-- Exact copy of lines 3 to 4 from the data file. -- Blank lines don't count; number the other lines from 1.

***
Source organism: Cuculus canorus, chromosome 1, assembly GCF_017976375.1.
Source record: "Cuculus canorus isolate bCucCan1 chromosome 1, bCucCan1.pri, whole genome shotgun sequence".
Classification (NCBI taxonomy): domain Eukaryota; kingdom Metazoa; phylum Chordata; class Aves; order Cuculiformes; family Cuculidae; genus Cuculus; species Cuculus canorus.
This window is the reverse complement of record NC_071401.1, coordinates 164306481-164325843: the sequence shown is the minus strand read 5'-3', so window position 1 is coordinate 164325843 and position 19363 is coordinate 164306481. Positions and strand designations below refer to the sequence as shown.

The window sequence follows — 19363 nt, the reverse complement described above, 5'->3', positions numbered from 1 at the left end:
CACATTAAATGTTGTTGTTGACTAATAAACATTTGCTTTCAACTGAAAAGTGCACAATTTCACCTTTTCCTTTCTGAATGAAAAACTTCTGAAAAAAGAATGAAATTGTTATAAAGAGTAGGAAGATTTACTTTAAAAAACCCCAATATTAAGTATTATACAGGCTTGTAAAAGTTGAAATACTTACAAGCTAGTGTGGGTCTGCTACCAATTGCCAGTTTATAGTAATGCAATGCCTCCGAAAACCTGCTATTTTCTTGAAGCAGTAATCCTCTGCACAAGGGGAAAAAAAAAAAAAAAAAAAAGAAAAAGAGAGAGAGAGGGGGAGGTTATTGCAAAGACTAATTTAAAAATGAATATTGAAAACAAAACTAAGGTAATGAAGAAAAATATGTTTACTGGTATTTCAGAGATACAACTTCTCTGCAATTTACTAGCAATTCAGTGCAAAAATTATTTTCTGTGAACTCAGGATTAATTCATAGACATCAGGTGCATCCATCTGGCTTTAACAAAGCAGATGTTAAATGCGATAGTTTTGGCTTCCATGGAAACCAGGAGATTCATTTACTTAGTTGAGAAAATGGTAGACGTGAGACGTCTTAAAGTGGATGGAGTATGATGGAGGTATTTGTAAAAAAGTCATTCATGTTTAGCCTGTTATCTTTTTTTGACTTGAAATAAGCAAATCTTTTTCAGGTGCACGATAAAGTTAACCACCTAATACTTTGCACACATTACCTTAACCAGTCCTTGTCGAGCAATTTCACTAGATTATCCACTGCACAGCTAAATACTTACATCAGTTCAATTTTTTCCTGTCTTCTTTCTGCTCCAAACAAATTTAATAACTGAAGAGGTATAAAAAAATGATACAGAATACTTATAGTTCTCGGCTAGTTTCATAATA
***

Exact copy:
Classification (NCBI taxonomy): domain Eukaryota; kingdom Metazoa; phylum Chordata; class Aves; order Cuculiformes; family Cuculidae; genus Cuculus; species Cuculus canorus.
This window is the reverse complement of record NC_071401.1, coordinates 164306481-164325843: the sequence shown is the minus strand read 5'-3', so window position 1 is coordinate 164325843 and position 19363 is coordinate 164306481. Positions and strand designations below refer to the sequence as shown.